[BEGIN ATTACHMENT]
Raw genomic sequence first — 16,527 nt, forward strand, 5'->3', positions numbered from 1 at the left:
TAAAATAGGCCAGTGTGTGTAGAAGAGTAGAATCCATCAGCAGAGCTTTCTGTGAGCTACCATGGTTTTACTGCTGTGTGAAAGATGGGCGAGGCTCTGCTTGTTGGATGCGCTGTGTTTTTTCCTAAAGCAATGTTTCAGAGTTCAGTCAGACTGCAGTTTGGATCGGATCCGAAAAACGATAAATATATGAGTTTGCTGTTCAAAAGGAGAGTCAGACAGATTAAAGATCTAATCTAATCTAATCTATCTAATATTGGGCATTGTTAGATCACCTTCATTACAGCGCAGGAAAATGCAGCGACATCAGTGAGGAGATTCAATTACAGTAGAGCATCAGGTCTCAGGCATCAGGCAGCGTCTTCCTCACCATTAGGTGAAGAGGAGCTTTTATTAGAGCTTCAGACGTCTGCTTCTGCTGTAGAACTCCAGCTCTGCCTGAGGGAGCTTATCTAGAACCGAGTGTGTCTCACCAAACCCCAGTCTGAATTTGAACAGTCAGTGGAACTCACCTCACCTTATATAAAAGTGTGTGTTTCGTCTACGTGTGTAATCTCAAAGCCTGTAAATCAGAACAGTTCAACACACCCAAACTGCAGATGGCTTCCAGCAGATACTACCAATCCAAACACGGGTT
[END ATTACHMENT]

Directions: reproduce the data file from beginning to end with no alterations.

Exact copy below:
Raw genomic sequence first — 16,527 nt, forward strand, 5'->3', positions numbered from 1 at the left:
TAAAATAGGCCAGTGTGTGTAGAAGAGTAGAATCCATCAGCAGAGCTTTCTGTGAGCTACCATGGTTTTACTGCTGTGTGAAAGATGGGCGAGGCTCTGCTTGTTGGATGCGCTGTGTTTTTTCCTAAAGCAATGTTTCAGAGTTCAGTCAGACTGCAGTTTGGATCGGATCCGAAAAACGATAAATATATGAGTTTGCTGTTCAAAAGGAGAGTCAGACAGATTAAAGATCTAATCTAATCTAATCTATCTAATATTGGGCATTGTTAGATCACCTTCATTACAGCGCAGGAAAATGCAGCGACATCAGTGAGGAGATTCAATTACAGTAGAGCATCAGGTCTCAGGCATCAGGCAGCGTCTTCCTCACCATTAGGTGAAGAGGAGCTTTTATTAGAGCTTCAGACGTCTGCTTCTGCTGTAGAACTCCAGCTCTGCCTGAGGGAGCTTATCTAGAACCGAGTGTGTCTCACCAAACCCCAGTCTGAATTTGAACAGTCAGTGGAACTCACCTCACCTTATATAAAAGTGTGTGTTTCGTCTACGTGTGTAATCTCAAAGCCTGTAAATCAGAACAGTTCAACACACCCAAACTGCAGATGGCTTCCAGCAGATACTACCAATCCAAACACGGGTT